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Busy road to Muscoda
Random Thoughts, November 3
Random Thoughts by Wendell Smith

MUSCODA - When Vi and I look out our living room window the world, as it pertains to West Nebraska Avenue, Highway 133 and the railroad seem to be rolling by close.

At times the number of people and machines on the move can be rather amazing. Vi sometimes comments, “It’s too bad Jim Azim can’t be here to see this”!

She is remembering back to the time when the road was a Grant County trunk highway and there was an effort to have the route added to the state highway system.

Muscoda mayor Bun Schwingle and Cassville mayor Penny Eckstein plus Jim Azim, Muscoda native, attorney and member of the Wisconsin Assembly, spent many hours and attended many meetings promoting and working toward the goal of upgrading the road that crossed Grant County from the Wisconsin River to the Mississippi River. Their goal was eventually accomplished.

An interesting feature of “highway watching” is noting the number of pickup trucks using that road. We don’t have a count, but it sometimes it seems as though there are more pickups than cars. We also notice the frequency of big trucks – those hauling logs and milk, seem to be increasing.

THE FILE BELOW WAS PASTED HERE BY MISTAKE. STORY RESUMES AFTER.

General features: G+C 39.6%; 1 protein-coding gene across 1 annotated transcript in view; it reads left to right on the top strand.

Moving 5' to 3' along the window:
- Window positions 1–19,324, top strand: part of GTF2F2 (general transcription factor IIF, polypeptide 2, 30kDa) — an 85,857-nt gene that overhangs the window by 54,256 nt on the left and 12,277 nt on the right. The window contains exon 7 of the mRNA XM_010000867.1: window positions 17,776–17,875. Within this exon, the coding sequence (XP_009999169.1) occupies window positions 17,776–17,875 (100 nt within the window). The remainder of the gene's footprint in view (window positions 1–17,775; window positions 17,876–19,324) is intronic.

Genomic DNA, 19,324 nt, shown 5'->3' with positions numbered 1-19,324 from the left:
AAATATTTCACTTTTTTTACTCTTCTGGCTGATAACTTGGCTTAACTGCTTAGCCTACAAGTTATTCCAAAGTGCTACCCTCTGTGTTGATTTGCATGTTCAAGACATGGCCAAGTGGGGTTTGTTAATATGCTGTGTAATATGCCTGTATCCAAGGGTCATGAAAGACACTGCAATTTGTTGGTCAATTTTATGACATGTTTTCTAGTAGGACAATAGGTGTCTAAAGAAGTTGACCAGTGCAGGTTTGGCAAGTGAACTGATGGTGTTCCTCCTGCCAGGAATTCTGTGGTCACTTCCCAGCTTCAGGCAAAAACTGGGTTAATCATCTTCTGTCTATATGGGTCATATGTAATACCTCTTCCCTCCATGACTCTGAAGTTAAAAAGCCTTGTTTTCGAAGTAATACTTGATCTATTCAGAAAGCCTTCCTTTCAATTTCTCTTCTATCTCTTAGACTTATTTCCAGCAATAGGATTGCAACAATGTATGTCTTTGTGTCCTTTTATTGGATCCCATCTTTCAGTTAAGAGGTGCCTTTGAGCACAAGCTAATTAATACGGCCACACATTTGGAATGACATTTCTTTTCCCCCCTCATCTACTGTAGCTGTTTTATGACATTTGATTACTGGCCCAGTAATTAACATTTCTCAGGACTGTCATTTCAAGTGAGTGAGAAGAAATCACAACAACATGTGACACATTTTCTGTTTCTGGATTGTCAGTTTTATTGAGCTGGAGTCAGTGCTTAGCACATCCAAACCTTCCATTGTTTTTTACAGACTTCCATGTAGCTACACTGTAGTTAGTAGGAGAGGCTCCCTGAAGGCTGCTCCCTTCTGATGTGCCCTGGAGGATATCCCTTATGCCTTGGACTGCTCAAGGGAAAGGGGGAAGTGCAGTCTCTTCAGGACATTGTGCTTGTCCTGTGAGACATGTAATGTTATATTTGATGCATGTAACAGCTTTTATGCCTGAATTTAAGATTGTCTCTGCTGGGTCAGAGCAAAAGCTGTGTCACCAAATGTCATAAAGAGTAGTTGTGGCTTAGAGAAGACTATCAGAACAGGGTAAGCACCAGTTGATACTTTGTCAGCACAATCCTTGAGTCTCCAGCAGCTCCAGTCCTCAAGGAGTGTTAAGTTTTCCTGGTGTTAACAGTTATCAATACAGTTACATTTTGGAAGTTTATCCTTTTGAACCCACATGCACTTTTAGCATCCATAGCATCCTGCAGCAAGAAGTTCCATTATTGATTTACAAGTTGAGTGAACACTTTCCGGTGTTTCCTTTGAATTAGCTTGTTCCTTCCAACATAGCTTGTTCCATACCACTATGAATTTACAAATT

When I was young, pickups were usually work vehicles for farmers and businesses. Now it is not unusual to see a woman with a pickup and the double cab models can also serve as a family vehicle. That leads me to a story that this newspaper carried many years ago.

It told about a gal who may have been wanting more shopping opportunities than were offered at small rural communities. So she drove further to a “big box” store to find what she needed.

But, at the end of the day she could not remember where she had parked her car. She searched through the huge parking lot, but to no avail. That was before cell phone days so she had to go inside the store and find a telephone booth to call home to explain the situation. She had looked and looked and could not find the car. What should she do?

There was a bit of a pause on the other end of the line, then “Dear, the car is sitting here in the driveway. You drove the pickup this morning.”

Some years ago, a family of our relatives left their ranch to go grocery shopping in North Platte, Nebraska. The kids wanted to eat and empty out at a McDonalds before they started the long three-hour journey home so they stopped and went in. The problem was, when they went to continue the trip, their groceries that remained in the truck box had disappeared.